Provides a brief history of slavery in America from 1450-1865. Also describes how slaves were brought to freedom through the Underground Railroad (UGRR) with a map of the escape routes.
The Underground Railroad was a network of secret routes and safe houses used by 19th-century black slaves in the United States to escape to free states and Canada with the aid of abolitionists and allies who were sympathetic to their cause. The term "Underground Railroad" is often used to apply to the abolitionists themselves, both black and white, free and enslaved, who aided the fugitives.
National Park Service UGRR Special Resource Study
Back in 1990, Congress instructed the National Park Service to perform a special resource study of the Underground Railroad, its routes and operations in order to preserve and interpret this aspect of United States history. As a byproduct of the study, the National Park Service carried out an analysis of slavery and abolitionism and identified the primary escape routes used on the UGRR.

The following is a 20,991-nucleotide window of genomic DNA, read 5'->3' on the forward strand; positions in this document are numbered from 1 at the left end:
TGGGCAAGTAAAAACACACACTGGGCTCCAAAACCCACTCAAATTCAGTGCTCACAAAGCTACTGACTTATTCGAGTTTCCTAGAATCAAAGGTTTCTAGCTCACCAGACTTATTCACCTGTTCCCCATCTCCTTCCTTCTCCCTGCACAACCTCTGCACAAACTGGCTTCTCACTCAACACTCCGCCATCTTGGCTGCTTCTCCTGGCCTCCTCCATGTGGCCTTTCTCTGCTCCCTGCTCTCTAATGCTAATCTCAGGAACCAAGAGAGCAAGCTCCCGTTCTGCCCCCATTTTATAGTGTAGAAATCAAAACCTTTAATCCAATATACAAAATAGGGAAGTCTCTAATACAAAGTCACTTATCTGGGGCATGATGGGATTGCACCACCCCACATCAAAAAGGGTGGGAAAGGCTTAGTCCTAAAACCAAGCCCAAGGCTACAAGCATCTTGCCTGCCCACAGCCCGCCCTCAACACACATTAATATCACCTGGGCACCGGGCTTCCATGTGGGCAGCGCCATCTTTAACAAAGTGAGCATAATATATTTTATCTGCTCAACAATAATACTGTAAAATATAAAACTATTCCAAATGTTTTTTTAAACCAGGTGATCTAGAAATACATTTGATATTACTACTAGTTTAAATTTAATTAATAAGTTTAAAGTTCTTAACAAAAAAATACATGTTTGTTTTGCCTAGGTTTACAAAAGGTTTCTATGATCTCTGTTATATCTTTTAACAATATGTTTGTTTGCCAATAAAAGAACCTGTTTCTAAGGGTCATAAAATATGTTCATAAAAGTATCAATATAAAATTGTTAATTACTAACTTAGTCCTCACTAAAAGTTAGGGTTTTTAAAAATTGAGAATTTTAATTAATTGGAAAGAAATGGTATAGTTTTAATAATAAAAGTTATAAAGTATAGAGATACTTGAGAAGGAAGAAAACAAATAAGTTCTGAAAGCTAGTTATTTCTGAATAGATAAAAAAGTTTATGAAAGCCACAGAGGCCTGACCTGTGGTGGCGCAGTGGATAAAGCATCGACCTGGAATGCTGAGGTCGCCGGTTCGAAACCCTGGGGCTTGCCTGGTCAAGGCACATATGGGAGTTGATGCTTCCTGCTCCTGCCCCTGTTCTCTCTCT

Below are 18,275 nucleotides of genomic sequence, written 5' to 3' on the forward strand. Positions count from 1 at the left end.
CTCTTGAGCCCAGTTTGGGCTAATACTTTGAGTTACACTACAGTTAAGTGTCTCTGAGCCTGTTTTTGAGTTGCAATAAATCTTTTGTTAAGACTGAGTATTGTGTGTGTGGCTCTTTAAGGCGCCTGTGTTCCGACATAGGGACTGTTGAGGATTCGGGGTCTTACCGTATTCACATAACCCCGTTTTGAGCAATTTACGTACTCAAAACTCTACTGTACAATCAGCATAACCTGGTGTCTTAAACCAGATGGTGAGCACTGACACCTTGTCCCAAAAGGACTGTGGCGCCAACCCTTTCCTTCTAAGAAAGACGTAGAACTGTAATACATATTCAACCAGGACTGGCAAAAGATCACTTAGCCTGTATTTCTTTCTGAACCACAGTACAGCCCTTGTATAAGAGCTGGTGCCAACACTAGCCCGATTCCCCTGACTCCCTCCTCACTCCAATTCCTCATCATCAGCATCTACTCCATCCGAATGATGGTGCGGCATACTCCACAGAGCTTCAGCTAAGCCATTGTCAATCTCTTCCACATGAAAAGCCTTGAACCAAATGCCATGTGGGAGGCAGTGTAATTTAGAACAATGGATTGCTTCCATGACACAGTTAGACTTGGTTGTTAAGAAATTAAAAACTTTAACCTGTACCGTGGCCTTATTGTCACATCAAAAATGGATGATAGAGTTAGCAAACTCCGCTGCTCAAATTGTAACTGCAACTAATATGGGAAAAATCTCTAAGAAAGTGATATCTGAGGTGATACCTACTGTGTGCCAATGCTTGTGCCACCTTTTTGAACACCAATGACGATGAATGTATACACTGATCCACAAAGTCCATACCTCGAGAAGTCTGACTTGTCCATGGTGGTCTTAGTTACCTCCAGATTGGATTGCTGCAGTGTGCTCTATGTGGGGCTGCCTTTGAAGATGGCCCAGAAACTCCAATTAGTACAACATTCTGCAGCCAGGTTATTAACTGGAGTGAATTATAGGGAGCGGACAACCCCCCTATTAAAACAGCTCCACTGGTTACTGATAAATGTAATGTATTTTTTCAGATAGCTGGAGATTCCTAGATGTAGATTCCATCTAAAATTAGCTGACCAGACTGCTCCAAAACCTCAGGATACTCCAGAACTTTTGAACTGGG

The map below (see REVIEWS AND MORE ABOUT THIS PRODUCT) is included in the Underground Railroad: Official Map and Guide and shows the general direction of escape routes.
- GPO Stock Number:
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- In Stock - Warehouse and Retail (Priced)
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- Interior Dept., National Park Service
- 1996: Folder; ill.
- Sold in packages of 100 copies for $87.00 when mailed to one address. NB1257
- Key Phrases:
- MapsBlack HistorySlavery
- SuDocs Class:
- I 29.6/6:R 13
- 0.125 lb.
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- See Note
- Subject Bibliography:
- 006RT 016KF
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Reviews & More About this Product
This and other Underground Railroad products were reviewed on Government Book Talk in the article: "The Underground Railroad Leaves its Tracks in History."
TOP: Map of the escape routes used - from the Underground Railroad Official Map and Guide
BOTTOM: Front of the UGRR Map and Guide with Harriet Tubman references and UGRR history